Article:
Of course, plenty of technology companies have prospered without such tools. But Jim Taylor, who ran Yankelovich before he became senior vice-president for marketing at computer maker Gateway 2000 Inc. in 1996, thinks technology-specific research will be increasingly critical as PC makers and others learn to segment their markets to keep up growth. The difference, he says, is that traditional consumer research will tell you who bought a computer. But it won't tell you that four different people in a household use it--or how their needs differ. Marketing to the wrong member of the household can sink a product, he says. "In this business, you don't have to screw up much to screw up a lot," he says.
To help companies zero in on their target customers, Forrester's scheme separates people into 10 categories. Some, such as career-minded "Fast Forwards" who own an average of 20 technology products per household, and their less affluent colleagues, known as "Techno-Strivers," are at ease with technology and use it at home, in the office, and at play. Others range from "New Age Nurturers" who spend big bucks on technology, though primarily for family use, to "Hand-Shakers." These older, wealthy consumers--often managers--let younger assistants handle computers and other technology in the office (table).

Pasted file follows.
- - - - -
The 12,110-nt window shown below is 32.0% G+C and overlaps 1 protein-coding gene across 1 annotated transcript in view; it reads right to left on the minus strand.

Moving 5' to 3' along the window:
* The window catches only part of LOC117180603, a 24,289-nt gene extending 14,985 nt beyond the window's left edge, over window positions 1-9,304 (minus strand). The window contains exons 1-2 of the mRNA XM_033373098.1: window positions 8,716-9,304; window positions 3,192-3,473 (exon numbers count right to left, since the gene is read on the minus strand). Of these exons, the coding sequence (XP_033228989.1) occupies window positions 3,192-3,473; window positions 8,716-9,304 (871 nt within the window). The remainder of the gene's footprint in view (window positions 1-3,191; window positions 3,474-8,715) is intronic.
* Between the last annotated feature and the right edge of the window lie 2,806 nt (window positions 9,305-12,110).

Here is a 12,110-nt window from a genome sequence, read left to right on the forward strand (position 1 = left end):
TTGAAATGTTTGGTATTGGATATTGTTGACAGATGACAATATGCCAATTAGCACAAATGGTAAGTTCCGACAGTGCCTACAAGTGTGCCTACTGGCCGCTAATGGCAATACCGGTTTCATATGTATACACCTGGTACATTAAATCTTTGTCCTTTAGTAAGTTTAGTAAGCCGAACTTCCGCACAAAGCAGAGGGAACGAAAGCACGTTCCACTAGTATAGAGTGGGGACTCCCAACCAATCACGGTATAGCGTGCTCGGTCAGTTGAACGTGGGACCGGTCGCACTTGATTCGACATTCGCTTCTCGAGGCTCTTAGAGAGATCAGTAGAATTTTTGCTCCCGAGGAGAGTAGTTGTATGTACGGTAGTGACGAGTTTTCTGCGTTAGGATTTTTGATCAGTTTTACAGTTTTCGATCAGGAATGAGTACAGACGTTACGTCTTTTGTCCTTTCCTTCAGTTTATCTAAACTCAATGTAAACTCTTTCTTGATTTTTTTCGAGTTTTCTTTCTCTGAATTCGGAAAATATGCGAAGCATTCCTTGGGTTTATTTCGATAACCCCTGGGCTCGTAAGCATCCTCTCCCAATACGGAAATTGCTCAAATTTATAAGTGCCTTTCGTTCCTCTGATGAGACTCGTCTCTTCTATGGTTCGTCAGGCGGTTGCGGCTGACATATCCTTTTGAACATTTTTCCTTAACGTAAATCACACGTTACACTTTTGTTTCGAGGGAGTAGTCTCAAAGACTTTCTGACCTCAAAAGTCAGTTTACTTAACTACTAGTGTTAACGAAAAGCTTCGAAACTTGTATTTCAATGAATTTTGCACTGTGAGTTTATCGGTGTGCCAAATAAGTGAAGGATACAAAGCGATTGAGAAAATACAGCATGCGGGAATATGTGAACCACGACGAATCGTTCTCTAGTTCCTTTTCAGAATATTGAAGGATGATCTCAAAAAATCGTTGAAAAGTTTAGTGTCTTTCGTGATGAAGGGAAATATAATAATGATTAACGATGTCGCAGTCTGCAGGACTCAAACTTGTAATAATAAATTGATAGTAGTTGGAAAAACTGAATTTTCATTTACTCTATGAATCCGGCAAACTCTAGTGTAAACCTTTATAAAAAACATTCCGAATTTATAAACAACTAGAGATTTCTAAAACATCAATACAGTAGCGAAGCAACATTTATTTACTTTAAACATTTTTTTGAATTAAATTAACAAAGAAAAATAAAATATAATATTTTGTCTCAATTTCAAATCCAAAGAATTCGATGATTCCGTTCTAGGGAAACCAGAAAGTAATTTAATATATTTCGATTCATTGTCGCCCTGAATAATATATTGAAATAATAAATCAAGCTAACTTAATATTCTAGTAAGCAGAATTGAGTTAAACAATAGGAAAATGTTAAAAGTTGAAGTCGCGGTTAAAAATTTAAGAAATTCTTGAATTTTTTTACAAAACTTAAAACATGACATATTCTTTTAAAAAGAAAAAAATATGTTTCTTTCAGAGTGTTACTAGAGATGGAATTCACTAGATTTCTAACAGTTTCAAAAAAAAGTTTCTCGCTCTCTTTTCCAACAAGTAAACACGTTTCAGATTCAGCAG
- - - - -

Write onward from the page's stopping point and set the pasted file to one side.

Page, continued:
CLEAR TARGETS. Some Forrester clients have already started identifying products and services they're likely to rework. At Cox Interactive, for example, Winter plans to use Technographics to identify more clearly the target viewers for his Web sites. Once he has a stronger handle on who they are, he'll reshape content to better draw them in.
To get a glimpse of how it will work, consider Cindy Williams, 46, an administrative secretary for a health-maintenance organization in Tulsa, Okla. She and her husband Gary, a 44-year-old maintenance supervisor, have one PC they bought three years ago and no Internet connection. They are mulling an upgrade since their sons, ages 11 and 12, want speedier games than their sluggish machine can play.
Thanks to their family status and income--two traditional signposts--a conventional consumer-research profile would highlight them as promising technology buyers. But Forrester claims those factors are misleading and that any tech company pitching sophisticated products to the Williams would likely be wasting its money. Technographics pegs the Williams as Traditionalists--family-oriented buyers who are relatively well off but remain unconvinced that upgrades or other new techno-gadgets are worth buying. Why? A key factor in the Williams profile is the age of their PC. Three years old is ancient by tech standards.
So an online grocery service starting up in Tulsa might use Forrester's information to bypass the Williams, despite their superficial demographic fit. Unlike other family-oriented consumer groups such as New Age Nurturers or Digital Hopefuls, Traditionalists "wait a long time before upgrading. That's not a very fertile part of the online market," says Forrester analyst Josh Bernoff.